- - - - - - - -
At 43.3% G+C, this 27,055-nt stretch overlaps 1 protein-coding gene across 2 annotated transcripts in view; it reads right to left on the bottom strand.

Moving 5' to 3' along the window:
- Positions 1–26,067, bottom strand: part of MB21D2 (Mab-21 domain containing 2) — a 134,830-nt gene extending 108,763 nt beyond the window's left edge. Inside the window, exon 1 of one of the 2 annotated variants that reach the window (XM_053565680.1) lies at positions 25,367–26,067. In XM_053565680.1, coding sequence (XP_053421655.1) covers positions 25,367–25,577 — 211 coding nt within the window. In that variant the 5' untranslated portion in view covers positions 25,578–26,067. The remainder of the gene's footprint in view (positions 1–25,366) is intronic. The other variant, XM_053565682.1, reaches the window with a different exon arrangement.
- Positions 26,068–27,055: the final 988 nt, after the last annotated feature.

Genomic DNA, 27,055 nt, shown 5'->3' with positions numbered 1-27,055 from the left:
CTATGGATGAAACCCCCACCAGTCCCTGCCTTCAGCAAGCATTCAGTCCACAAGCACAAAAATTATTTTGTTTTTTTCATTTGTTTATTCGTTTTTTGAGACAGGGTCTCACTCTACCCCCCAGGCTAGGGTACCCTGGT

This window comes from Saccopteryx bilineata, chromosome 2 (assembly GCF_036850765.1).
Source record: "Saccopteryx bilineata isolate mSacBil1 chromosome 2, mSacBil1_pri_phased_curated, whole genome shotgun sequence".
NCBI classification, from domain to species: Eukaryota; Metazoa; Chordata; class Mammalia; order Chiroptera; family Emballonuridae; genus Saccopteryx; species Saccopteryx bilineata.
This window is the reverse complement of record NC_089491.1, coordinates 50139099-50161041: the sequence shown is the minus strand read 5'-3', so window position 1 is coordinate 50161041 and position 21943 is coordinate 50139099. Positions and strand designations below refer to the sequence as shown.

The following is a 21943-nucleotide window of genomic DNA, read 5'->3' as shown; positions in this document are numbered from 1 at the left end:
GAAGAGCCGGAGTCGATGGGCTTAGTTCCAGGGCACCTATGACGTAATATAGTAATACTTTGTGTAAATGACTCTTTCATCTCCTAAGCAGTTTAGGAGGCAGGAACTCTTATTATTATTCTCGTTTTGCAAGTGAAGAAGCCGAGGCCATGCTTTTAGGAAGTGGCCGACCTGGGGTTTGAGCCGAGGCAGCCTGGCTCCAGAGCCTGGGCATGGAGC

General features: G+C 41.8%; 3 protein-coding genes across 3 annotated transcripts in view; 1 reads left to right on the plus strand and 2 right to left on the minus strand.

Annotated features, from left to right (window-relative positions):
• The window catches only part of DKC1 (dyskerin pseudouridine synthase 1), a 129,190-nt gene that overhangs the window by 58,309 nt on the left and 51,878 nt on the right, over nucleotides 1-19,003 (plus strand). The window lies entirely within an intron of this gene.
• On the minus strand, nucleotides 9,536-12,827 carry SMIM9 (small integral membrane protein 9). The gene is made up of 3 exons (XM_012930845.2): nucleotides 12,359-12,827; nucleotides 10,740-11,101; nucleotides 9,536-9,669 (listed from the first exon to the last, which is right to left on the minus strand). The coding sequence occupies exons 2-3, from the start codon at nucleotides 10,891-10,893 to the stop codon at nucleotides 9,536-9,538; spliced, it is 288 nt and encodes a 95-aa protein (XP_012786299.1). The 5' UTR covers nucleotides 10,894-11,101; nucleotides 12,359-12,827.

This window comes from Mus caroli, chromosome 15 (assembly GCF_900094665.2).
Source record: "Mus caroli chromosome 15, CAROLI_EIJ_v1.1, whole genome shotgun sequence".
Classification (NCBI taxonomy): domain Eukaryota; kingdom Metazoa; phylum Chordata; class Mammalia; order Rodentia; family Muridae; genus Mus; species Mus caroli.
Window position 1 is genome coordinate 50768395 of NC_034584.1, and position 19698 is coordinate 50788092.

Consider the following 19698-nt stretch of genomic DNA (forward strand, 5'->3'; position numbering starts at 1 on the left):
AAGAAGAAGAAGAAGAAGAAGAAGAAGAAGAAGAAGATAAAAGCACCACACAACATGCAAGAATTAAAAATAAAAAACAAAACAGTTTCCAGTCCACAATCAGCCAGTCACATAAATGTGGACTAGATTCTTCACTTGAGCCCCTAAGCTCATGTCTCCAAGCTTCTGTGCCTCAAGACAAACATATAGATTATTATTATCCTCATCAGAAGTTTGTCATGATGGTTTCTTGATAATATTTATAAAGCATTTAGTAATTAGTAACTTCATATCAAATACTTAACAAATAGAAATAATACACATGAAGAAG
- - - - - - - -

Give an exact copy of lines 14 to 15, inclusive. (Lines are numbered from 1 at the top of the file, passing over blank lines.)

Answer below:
Annotated features, from left to right (window-relative positions):
• The window catches only part of DKC1 (dyskerin pseudouridine synthase 1), a 129,190-nt gene that overhangs the window by 58,309 nt on the left and 51,878 nt on the right, over nucleotides 1-19,003 (plus strand). The window lies entirely within an intron of this gene.